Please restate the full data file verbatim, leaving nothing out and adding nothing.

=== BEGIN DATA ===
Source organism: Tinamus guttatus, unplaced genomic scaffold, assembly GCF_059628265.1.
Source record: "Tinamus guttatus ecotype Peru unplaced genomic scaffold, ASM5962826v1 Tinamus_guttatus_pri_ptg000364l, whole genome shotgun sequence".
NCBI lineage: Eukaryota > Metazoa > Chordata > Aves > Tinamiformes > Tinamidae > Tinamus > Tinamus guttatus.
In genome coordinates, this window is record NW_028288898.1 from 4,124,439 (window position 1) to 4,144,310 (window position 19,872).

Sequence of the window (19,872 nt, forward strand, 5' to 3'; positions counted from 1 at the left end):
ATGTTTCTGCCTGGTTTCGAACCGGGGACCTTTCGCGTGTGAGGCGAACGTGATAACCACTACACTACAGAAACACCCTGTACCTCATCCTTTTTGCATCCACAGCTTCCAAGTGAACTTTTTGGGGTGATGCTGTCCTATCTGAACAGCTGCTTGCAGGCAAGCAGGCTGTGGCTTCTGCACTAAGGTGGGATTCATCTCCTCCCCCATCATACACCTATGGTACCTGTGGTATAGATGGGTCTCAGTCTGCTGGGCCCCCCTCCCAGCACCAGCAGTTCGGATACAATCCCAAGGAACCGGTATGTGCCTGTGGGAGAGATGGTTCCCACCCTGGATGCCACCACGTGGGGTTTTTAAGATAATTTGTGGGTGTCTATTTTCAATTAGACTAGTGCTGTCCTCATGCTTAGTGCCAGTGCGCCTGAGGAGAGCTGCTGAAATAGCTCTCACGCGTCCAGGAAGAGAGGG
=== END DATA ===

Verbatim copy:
Source organism: Tinamus guttatus, unplaced genomic scaffold, assembly GCF_059628265.1.
Source record: "Tinamus guttatus ecotype Peru unplaced genomic scaffold, ASM5962826v1 Tinamus_guttatus_pri_ptg000364l, whole genome shotgun sequence".
NCBI lineage: Eukaryota > Metazoa > Chordata > Aves > Tinamiformes > Tinamidae > Tinamus > Tinamus guttatus.
In genome coordinates, this window is record NW_028288898.1 from 4,124,439 (window position 1) to 4,144,310 (window position 19,872).

Sequence of the window (19,872 nt, forward strand, 5' to 3'; positions counted from 1 at the left end):
ATGTTTCTGCCTGGTTTCGAACCGGGGACCTTTCGCGTGTGAGGCGAACGTGATAACCACTACACTACAGAAACACCCTGTACCTCATCCTTTTTGCATCCACAGCTTCCAAGTGAACTTTTTGGGGTGATGCTGTCCTATCTGAACAGCTGCTTGCAGGCAAGCAGGCTGTGGCTTCTGCACTAAGGTGGGATTCATCTCCTCCCCCATCATACACCTATGGTACCTGTGGTATAGATGGGTCTCAGTCTGCTGGGCCCCCCTCCCAGCACCAGCAGTTCGGATACAATCCCAAGGAACCGGTATGTGCCTGTGGGAGAGATGGTTCCCACCCTGGATGCCACCACGTGGGGTTTTTAAGATAATTTGTGGGTGTCTATTTTCAATTAGACTAGTGCTGTCCTCATGCTTAGTGCCAGTGCGCCTGAGGAGAGCTGCTGAAATAGCTCTCACGCGTCCAGGAAGAGAGGG